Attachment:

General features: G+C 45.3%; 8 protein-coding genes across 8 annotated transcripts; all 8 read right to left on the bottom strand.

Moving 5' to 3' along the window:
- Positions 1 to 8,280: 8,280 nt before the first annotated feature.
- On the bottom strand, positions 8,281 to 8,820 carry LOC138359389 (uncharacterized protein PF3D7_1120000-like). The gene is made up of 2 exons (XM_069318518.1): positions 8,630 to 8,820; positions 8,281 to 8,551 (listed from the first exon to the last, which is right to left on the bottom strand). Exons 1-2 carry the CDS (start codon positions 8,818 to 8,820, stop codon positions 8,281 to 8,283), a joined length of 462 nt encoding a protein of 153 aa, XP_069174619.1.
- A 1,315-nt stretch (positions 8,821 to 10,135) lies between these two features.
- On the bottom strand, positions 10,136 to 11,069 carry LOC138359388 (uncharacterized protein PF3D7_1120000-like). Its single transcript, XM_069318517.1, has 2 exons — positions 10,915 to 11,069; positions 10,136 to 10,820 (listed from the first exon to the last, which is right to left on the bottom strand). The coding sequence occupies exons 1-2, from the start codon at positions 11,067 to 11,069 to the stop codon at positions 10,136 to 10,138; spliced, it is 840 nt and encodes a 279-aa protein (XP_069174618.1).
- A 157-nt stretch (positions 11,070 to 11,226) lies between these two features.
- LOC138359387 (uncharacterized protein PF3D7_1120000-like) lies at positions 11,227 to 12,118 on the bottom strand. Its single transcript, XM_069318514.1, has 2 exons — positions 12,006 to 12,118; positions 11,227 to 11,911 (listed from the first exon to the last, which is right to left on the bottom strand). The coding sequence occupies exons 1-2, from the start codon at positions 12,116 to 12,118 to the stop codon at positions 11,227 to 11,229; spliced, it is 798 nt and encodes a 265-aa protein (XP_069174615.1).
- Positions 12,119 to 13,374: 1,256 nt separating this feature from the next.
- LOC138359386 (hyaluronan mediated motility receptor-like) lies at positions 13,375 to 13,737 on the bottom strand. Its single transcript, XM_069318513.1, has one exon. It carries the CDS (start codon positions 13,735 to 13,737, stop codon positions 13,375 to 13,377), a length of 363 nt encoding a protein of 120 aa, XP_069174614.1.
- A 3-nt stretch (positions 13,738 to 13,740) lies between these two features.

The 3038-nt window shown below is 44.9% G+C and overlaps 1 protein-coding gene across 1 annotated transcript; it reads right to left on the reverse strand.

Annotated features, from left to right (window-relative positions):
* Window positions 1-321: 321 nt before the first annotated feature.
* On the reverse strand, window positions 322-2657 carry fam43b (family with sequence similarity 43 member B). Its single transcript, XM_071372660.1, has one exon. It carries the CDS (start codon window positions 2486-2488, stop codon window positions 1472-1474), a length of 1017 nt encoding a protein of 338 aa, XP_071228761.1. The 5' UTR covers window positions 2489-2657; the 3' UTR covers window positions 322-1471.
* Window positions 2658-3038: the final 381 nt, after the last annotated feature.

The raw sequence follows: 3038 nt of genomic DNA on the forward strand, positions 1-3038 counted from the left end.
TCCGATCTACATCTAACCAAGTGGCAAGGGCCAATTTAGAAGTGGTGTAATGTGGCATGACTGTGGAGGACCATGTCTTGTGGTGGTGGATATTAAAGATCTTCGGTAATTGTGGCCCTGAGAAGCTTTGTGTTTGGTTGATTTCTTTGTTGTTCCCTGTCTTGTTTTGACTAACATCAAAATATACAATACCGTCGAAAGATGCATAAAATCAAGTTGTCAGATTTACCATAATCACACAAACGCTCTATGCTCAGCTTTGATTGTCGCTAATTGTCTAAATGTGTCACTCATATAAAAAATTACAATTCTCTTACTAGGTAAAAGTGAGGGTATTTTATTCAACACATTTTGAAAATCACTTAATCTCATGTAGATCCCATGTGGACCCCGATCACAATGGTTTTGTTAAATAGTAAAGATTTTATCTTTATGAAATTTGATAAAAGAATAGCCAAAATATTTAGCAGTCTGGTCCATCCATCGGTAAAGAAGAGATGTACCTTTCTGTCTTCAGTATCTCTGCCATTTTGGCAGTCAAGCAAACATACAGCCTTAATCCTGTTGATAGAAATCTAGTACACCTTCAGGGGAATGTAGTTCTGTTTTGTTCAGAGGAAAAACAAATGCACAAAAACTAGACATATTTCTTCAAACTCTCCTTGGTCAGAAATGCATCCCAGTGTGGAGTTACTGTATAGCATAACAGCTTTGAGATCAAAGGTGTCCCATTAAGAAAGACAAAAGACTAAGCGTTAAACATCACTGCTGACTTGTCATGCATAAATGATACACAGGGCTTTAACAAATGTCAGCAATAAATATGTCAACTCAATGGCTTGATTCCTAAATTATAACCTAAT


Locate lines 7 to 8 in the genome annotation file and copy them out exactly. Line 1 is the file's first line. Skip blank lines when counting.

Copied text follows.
- A 157-nt stretch (positions 11,070 to 11,226) lies between these two features.
- LOC138359387 (uncharacterized protein PF3D7_1120000-like) lies at positions 11,227 to 12,118 on the bottom strand. Its single transcript, XM_069318514.1, has 2 exons — positions 12,006 to 12,118; positions 11,227 to 11,911 (listed from the first exon to the last, which is right to left on the bottom strand). The coding sequence occupies exons 1-2, from the start codon at positions 12,116 to 12,118 to the stop codon at positions 11,227 to 11,229; spliced, it is 798 nt and encodes a 265-aa protein (XP_069174615.1).